New figures show the disproportionate death toll Covid-19 had on Black and Asian Transport for London (TfL) staff.

Of the 105 TfL employees and partner organisations who died from the virus between March 2020 and May 2022, which included cleaning and security contractors, 27 staff were Asian, 33 were Black, 28 were white, and one recorded as mixed-ethnicity, with such data unavailable in sixteen cases.

Staff who died from the virus overwhelmingly worked on the London bus network, with 75 deaths recorded as 23 members of staff worked on the Tube network.

Of the figure released by the Mayor’s office, 100 of the 105 deaths were male.

The figures released came from a question from the Conservative London Assembly Member Keith Prince, the BBC and Standard reported.

A similar question, asked by Caroline Russell from the City Hall Greens, answered in December last year, gave an age breakdown –75 of the 102 deaths recorded were aged 45-64, with 17 deaths recorded amongst staff aged over 65,  as five deaths of those aged between 25-44, with five recorded with no discernable age figure.

Some harrowing, heartbreaking stories of those essential workers lost to the virus appeared in the Guardian’s ‘Lost to the virus‘ series, written with great compassion and care by Shirin Kale, including the story of 55-year-old London taxi driver John Ho.

Examples included 58-year-old Rodolfo ‘Rudy’ Silva, who wanted to retire back in the Philippines and enjoy their golf, as his son Rodrick described their anger at TfL for not providing drivers with PPE sooner. “He had no mask, no gloves, no PPE,” says Rodrick as people continued to board buses at the front entrances.

The Guardian published five eulogies profiling the deaths of five bus drivers (including Rudy) in London from the virus in the summer of 2020 – including Nadir Nur (48), Kenneth Yeboah (55), Emeka Nyack Ihenacho (36) and 64-year-old Ranjith Chandrapala.

Ranjith’s daughter Leshie described how her father had no PPE and called for a public inquiry into the deaths of bus drivers in 2020.

Anne Nyack, the mother of Emeka Nyack Ihenacho (who was also a father-of-one), told The Mirror that her son feared missing work during the pandemic due to the risk of losing pay.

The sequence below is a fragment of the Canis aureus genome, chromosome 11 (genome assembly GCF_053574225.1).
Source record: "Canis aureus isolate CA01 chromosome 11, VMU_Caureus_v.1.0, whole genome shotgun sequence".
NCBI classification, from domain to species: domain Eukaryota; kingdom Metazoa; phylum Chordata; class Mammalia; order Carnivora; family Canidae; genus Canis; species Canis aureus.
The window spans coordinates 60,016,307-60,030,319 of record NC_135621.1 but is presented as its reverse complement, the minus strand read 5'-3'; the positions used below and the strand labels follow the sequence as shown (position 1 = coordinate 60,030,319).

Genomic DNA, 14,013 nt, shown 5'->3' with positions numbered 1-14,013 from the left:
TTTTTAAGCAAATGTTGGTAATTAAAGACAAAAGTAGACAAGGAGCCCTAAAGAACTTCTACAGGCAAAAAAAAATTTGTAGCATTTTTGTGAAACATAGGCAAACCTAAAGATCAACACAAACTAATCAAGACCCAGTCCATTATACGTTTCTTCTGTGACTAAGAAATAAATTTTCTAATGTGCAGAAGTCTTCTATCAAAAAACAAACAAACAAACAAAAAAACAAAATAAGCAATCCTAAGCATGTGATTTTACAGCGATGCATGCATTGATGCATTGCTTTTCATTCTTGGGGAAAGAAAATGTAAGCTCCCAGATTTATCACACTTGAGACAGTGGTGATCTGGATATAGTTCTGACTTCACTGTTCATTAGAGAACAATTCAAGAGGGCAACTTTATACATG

Bishara Maye, who spoke of the dedication of her late husband Nadir Nur, told PA that “Nadir and his colleagues had no PPE whatsoever,” and “Bus drivers are doing their part for the country; we should be protecting them.”

The harrowing case of 67-year-old Mervyn ‘Mally’ Kennedy revealed how he continued driving buses in London in the first weeks of the pandemic with just a pair of plastic gloves – as told by Shirin Kale. Drivers used social media to organise for better protection, as another driver, identified in the piece as 33-year-old Moe Manir, described how it became acts of whistleblowing.

In response to the question, Mayor Sadiq Khan said: “Every death in service is taken very seriously by TfL. TfL has put in place a range of additional support for families and colleagues where there has been a bereavement.”

A University of London study published in 2020 revealed that an earlier national lockdown “would likely have saved more lives” of bus drivers.

Black bus drivers were also most likely (23 per cent) to use public transport to work, the follow-up report revealed when stringent measures were not yet mandatory.

Hitesh Patel, 50, who died from covid in November 2020, may have caught the virus at work as a sacked bus driver went public with allegations of coverups of covid outbreaks at bus depots across London.

MyLondon and other media outlets explored the factors behind disproportionate death rates amongst TfL bus drivers in 2021.